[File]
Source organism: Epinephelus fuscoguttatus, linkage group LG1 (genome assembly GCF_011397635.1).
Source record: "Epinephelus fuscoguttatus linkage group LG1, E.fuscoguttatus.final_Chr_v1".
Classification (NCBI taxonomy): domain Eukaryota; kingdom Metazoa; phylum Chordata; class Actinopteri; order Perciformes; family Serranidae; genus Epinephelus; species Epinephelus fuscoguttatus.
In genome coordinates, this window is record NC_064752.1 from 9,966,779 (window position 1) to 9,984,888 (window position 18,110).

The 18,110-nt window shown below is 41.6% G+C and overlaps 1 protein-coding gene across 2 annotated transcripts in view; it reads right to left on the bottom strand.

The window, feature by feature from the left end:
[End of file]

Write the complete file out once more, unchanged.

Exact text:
Source organism: Epinephelus fuscoguttatus, linkage group LG1 (genome assembly GCF_011397635.1).
Source record: "Epinephelus fuscoguttatus linkage group LG1, E.fuscoguttatus.final_Chr_v1".
Classification (NCBI taxonomy): domain Eukaryota; kingdom Metazoa; phylum Chordata; class Actinopteri; order Perciformes; family Serranidae; genus Epinephelus; species Epinephelus fuscoguttatus.
In genome coordinates, this window is record NC_064752.1 from 9,966,779 (window position 1) to 9,984,888 (window position 18,110).

The 18,110-nt window shown below is 41.6% G+C and overlaps 1 protein-coding gene across 2 annotated transcripts in view; it reads right to left on the bottom strand.

The window, feature by feature from the left end: